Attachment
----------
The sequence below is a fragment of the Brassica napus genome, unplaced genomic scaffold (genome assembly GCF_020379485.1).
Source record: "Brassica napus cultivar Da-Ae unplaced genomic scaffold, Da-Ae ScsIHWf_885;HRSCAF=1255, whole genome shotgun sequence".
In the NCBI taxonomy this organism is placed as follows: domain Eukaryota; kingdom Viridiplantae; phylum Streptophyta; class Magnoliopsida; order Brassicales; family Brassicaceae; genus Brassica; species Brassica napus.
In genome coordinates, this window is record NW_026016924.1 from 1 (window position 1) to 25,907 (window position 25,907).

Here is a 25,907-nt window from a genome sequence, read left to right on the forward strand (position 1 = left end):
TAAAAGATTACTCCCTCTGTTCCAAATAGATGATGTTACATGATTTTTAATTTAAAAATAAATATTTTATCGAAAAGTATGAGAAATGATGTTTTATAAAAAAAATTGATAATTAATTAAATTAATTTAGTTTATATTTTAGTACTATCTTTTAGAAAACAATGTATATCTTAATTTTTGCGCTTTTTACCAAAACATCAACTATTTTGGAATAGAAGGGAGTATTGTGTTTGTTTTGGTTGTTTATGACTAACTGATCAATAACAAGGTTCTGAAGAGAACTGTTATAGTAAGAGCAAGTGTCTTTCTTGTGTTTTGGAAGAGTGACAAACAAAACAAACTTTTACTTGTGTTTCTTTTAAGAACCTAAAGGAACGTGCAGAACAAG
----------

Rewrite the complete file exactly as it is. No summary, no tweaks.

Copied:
The sequence below is a fragment of the Brassica napus genome, unplaced genomic scaffold (genome assembly GCF_020379485.1).
Source record: "Brassica napus cultivar Da-Ae unplaced genomic scaffold, Da-Ae ScsIHWf_885;HRSCAF=1255, whole genome shotgun sequence".
In the NCBI taxonomy this organism is placed as follows: domain Eukaryota; kingdom Viridiplantae; phylum Streptophyta; class Magnoliopsida; order Brassicales; family Brassicaceae; genus Brassica; species Brassica napus.
In genome coordinates, this window is record NW_026016924.1 from 1 (window position 1) to 25,907 (window position 25,907).

Here is a 25,907-nt window from a genome sequence, read left to right on the forward strand (position 1 = left end):
TAAAAGATTACTCCCTCTGTTCCAAATAGATGATGTTACATGATTTTTAATTTAAAAATAAATATTTTATCGAAAAGTATGAGAAATGATGTTTTATAAAAAAAATTGATAATTAATTAAATTAATTTAGTTTATATTTTAGTACTATCTTTTAGAAAACAATGTATATCTTAATTTTTGCGCTTTTTACCAAAACATCAACTATTTTGGAATAGAAGGGAGTATTGTGTTTGTTTTGGTTGTTTATGACTAACTGATCAATAACAAGGTTCTGAAGAGAACTGTTATAGTAAGAGCAAGTGTCTTTCTTGTGTTTTGGAAGAGTGACAAACAAAACAAACTTTTACTTGTGTTTCTTTTAAGAACCTAAAGGAACGTGCAGAACAAG